In other words, geek boys, smarten up your act. I mean, really smarten it up.
In related news, John Scalzi is about to get widely reviled by the ferals: he’s written a post titled Shut Up and Listen. Sound familiar? I’ve still got angry people protesting my insensitivity to men’s needs.
We’re finally rid of Jerry Lewis and his smarmy, condescending sponsorship of a telethon for muscular dystrophy. I think he meant well, but he had the wrong ideas: this article celebrating his absence makes a significant point. There are many diseases for which there can be no cure short of magically rebuilding entire bodies and brains — that is, no cure short of changing essentially the entirety of who the person is.
All that money was supposed to find what Jerry called “a cure.” Every year he said “We’re closer than ever to a cure.” But every doctor and nurse will tell you the same thing: there is no cure. In the program for the 2011 annual meeting of the Muscular Dystrophy Coordinating Committee, the word “cure” does not appear.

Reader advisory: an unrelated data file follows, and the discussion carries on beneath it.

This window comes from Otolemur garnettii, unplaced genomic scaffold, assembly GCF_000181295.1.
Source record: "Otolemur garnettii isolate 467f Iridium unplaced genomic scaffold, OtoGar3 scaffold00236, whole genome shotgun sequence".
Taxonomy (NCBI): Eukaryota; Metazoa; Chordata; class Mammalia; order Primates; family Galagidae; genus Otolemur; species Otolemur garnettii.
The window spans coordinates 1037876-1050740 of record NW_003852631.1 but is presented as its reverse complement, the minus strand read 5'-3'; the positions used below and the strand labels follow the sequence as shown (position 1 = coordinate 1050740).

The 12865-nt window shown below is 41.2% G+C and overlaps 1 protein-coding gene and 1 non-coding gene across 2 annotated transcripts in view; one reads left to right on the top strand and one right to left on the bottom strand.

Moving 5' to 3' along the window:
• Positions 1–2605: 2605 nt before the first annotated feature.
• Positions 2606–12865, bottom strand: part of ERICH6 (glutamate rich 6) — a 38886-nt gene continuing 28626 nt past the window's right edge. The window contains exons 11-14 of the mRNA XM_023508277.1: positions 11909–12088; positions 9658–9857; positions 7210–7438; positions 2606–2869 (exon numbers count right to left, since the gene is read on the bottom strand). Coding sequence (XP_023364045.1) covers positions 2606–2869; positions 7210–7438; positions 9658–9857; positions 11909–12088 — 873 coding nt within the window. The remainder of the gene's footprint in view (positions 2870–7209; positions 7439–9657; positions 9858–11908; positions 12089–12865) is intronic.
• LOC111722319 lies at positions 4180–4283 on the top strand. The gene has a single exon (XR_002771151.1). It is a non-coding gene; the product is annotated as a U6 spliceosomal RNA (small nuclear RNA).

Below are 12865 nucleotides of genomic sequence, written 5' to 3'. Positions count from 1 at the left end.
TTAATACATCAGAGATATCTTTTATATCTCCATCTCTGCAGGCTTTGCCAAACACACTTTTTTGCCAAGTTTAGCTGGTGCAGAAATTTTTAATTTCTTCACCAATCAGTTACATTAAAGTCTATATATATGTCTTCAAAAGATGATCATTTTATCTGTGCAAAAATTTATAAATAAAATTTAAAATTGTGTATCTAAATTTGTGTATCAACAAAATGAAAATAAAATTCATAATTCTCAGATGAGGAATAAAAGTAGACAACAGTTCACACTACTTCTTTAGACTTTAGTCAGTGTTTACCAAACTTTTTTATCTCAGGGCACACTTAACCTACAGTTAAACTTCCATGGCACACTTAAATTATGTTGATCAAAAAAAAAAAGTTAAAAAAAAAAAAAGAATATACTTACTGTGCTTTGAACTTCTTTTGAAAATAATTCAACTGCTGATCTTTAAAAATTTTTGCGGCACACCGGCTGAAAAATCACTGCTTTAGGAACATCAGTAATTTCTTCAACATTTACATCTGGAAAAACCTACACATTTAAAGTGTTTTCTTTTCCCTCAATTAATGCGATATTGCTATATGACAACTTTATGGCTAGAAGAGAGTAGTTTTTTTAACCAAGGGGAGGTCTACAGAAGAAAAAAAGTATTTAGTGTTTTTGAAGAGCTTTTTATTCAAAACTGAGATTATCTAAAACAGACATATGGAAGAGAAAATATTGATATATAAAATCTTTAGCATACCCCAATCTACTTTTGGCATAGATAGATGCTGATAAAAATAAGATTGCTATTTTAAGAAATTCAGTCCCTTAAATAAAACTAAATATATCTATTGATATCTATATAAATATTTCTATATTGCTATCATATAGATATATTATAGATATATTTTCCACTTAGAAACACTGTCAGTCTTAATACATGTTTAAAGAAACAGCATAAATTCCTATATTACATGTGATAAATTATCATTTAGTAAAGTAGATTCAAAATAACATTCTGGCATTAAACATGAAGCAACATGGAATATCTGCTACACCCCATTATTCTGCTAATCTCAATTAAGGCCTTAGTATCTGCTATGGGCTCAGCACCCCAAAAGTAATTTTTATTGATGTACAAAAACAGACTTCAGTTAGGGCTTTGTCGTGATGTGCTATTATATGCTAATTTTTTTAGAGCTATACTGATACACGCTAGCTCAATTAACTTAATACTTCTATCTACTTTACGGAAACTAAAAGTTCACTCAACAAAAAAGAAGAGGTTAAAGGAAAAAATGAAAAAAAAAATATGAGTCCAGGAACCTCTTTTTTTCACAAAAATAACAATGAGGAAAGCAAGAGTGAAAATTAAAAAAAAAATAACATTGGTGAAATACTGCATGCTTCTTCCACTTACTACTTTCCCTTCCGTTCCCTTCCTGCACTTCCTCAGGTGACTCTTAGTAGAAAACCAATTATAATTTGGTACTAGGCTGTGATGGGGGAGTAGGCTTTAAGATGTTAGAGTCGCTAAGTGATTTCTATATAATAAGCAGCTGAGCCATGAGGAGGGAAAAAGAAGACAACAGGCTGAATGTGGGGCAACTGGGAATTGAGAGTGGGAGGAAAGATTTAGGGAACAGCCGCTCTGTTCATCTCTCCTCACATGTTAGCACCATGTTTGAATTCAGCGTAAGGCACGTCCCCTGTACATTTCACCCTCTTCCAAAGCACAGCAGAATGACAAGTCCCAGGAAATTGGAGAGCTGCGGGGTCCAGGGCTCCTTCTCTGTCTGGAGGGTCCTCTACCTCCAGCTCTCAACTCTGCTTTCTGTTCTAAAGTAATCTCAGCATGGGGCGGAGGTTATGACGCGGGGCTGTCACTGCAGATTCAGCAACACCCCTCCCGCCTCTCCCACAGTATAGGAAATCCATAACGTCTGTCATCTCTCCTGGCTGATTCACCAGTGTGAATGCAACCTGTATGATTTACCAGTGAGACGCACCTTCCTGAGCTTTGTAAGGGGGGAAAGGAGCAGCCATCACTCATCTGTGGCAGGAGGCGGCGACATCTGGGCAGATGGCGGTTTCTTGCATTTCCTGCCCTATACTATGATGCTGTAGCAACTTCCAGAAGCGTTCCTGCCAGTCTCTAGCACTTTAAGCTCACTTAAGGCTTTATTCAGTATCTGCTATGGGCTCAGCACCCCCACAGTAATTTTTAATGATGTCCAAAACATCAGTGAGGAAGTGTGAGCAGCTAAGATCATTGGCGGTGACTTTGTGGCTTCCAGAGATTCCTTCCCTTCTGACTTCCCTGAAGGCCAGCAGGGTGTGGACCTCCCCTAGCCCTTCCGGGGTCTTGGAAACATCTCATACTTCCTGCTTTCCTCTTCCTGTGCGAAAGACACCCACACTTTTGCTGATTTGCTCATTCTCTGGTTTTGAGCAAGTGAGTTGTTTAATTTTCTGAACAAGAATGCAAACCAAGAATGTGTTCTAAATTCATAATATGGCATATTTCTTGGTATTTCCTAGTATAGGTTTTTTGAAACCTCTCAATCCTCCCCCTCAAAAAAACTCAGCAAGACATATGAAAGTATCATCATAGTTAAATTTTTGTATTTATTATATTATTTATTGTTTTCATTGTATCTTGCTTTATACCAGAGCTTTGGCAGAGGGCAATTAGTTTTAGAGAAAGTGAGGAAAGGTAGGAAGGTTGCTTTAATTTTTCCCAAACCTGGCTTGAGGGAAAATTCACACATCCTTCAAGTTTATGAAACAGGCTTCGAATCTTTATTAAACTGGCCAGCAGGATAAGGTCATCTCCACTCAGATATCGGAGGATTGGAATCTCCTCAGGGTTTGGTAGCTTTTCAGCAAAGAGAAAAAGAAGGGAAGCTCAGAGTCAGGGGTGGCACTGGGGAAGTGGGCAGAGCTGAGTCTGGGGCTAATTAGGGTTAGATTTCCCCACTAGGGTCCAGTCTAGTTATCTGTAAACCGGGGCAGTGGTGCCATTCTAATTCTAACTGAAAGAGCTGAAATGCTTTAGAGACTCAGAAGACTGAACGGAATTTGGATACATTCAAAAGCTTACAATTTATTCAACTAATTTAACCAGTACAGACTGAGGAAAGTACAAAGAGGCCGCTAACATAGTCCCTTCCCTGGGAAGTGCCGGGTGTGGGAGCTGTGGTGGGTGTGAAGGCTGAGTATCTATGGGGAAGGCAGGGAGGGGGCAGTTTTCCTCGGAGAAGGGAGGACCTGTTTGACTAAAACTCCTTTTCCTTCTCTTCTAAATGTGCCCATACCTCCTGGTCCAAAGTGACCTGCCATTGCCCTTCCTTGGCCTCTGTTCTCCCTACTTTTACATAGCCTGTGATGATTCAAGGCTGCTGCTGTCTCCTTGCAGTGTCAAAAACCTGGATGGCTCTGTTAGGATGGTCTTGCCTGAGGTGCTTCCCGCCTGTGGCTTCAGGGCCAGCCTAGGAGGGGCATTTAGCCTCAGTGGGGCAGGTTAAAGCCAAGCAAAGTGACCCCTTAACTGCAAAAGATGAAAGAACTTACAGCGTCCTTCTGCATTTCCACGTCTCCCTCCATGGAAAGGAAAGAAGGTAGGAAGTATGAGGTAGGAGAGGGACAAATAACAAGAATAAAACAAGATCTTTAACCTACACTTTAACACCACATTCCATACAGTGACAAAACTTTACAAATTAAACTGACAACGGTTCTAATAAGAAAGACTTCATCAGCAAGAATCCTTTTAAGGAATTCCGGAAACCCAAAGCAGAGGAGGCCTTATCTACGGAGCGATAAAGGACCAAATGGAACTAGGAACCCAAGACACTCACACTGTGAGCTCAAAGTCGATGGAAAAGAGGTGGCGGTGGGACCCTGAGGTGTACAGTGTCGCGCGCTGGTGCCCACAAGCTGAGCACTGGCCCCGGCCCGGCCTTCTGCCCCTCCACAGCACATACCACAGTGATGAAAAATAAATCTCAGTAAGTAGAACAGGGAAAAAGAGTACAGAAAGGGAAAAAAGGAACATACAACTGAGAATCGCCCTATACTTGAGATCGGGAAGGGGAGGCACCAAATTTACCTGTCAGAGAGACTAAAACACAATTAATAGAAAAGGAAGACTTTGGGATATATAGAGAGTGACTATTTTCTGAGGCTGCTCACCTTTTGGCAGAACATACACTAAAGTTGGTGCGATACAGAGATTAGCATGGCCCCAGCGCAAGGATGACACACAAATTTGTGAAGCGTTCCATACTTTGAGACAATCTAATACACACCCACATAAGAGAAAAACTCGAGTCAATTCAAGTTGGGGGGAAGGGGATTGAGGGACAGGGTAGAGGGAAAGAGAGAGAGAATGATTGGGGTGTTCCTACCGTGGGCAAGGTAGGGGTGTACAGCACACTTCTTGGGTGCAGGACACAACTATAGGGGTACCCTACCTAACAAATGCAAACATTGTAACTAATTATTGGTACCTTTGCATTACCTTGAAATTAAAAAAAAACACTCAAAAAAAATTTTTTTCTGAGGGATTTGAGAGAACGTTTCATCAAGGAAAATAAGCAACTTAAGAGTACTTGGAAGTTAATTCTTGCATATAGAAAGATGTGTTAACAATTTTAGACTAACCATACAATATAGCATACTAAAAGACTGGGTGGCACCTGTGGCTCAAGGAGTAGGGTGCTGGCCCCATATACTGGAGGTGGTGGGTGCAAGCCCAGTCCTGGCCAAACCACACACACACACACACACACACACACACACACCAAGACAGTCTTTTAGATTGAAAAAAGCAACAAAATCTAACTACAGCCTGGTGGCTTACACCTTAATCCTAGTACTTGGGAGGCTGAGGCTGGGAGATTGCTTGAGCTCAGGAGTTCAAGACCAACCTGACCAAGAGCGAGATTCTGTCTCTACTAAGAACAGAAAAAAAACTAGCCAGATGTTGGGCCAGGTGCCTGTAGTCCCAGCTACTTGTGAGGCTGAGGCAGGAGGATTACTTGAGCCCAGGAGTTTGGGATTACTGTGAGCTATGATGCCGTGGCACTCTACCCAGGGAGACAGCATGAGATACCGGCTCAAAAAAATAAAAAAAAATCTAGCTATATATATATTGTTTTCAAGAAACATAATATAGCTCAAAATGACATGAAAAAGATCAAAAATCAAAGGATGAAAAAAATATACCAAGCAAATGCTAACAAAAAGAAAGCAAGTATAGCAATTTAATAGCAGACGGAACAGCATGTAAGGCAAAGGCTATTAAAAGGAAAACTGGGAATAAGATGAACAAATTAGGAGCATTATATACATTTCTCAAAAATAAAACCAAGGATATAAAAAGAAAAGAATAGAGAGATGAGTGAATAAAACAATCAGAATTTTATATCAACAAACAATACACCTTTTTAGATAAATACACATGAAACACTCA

What people with the disability need is help with their symptoms and with mobility. Their quality of life can be improved, their symptoms can be reduced. They also need “accessible public transportation and housing, employment opportunities and other civil rights that a democratic society should ensure for all its citizens.” That’s what Mike Ervin says—he calls himself “a renegade Jerry’s Kid” who was an official telethon poster child in the 1960s.
That’s not a message of hopelessness. To the contrary, it’s saying there are positive improvements that can be made that don’t involve relegating the disabled to the rubbish bin of ‘God’s mistakes’.
(Also on Sb)